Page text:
Astronaut. Firefighter. Catwalk model.
There’s a chance ‘copywriter’ didn’t make it on to your list of ideal careers at school (unless you’re us – but then, we’re very sad people).
The good news is, it’s never too late to see the error of your ways. The even better news? You might already be more of a copywriter than you realise.
You use words, don’t you? And you have hopes, dreams and desires, which in everyday life you try to fulfil by expressing yourself winningly? Sure you do. You’re halfway there.
Perchance we oversimplify. Copywriting is a competitive market, after all. But given that it’s such a creative and flexible way to make a living, why wouldn’t it be?
If you have your heart set on copywriting glory, you can follow our seven-point guide – we call it the CUNNING approach – to becoming a professional, paid communicator.
And should you want to give us a cut of any money you make from your dazzling new career (ten per cent should cover it), that would be absolutely fine…
C: choose what sort of copywriter you’d like to be
There are copywriters and THEN there are copywriters. There are copywriters who write about technology, copywriters who write about finance, and copywriters who write about parking bollards and beer can widgets.
And then there are copywriters who write about all the above and more.
In short, if you’d like to be a copywriter, first consider whether you’d like to be a specialist or a generalist.
If you have a particular niche knowledge area (say, fashion, food or fly-fishing) you might want to focus purely on that, and become one of the go-to voices in your particular field.
On the upside, a specialist can often command higher fees because your knowledge is rarer. The downside? Work can be scarce if you narrow your options too much.
A generalist might not attract such high rates, but your versatility means a comparative torrent of opportunities – if you have the nous to sniff them out.
Next, figure out whether you’d prefer to be a full time, paid-up staffer, or a footloose and fancy free freelancer. Being an employee will guarantee a steady income plus fringe benefits such as pensions and sick pay.
But being a freelancer, while sounding riskier, means the sky’s the limit. You can earn as much as your talents and time allow. Plus you can work from your kitchen table while eating buttery crumpets, and who doesn’t like buttery crumpets?
U: Understand exactly what a copywriter does
We all love a good sound bite. So here’s one. Copywriting is ‘writing to sell’.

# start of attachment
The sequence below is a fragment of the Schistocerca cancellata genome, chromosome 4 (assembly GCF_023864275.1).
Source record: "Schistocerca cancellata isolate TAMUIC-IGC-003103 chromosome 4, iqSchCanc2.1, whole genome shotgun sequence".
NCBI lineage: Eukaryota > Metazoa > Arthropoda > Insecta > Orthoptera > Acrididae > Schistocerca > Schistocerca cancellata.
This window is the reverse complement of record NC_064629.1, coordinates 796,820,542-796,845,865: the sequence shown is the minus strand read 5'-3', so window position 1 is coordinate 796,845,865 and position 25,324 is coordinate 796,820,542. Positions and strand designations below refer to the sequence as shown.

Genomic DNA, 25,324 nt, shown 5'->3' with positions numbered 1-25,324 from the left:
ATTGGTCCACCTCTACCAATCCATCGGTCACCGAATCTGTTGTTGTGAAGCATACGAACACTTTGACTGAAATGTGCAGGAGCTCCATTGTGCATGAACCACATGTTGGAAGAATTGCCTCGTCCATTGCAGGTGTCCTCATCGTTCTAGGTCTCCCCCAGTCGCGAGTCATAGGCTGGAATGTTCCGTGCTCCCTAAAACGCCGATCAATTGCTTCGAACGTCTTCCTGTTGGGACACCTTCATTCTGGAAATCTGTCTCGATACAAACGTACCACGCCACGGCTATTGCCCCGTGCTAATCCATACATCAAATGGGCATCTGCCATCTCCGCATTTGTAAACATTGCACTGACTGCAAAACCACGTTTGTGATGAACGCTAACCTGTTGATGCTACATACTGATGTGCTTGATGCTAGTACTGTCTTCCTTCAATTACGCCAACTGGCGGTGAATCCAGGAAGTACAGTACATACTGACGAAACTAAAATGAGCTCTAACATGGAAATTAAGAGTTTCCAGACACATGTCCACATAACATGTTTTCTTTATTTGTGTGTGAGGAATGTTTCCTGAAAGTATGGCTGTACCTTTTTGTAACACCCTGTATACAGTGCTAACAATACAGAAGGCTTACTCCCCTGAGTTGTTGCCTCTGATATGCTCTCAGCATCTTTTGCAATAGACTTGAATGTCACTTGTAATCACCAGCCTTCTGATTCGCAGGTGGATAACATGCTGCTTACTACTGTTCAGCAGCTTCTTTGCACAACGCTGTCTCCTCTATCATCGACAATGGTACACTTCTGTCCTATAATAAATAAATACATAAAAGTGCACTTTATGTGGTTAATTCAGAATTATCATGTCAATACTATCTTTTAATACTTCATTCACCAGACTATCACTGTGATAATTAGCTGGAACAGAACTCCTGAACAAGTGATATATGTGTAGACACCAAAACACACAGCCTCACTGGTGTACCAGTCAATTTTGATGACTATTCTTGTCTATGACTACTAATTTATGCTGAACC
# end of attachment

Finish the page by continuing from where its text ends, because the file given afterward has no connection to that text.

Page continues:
Admittedly there’s rather more to it than that, because the roles of a copywriter are as numerous as sandwich fillings.
Here’s just a few (types of copywriting, not sandwich fillings):
- B2B: selling the virtues of one business to another.
- B2C: appealing directly to customers through printed or social media.
- Blogging: writing useful and readable thought pieces (like this one).
- Technical writing: transforming impenetrable jargon into digestible chunks of plain English.
- Ad copywriting: promoting a product or service via powerful slogans and calls-to-action.
- Bid writing: helping companies’ win new contracts by penning bulletproof proposals on their behalf.
- Online marketing: boosting a company’s web profile using SEO (Search Engine Optimisation) to please the Google gods.
And frankly, that’s just scratching the surface. Check out this piece I wrote about different makes and models of copywriter, and see what tickles your fancy.
N: Nail the right qualifications
There’s no one true path to copywriting greatness. A background in maths or engineering, for instance, could set you up nicely as a specialist writer in those fields. Still, copywriters invariably indulge their wordy fetishes with degrees in English, journalism, communications or marketing.
If you’re stuck for study inspiration, why not survey UK marketing courses using a site such as this one? It rates courses based on accreditation, entry requirements, student satisfaction scores and graduates wage levels.
But – and don’t say we didn’t warn you – a qualification alone is no passport to riches. Far better if you can demonstrate your skills by netting yourself a pulsating portfolio.
Speaking of which…
N: Net yourself a pulsating portfolio
Make no mistake. To win work, you need to show that you can waltz words around the page like a Strictly showstopper. Words must be to you what cakes are to Mr. Kipling: something into which you can sink your teeth and derive sweet succour.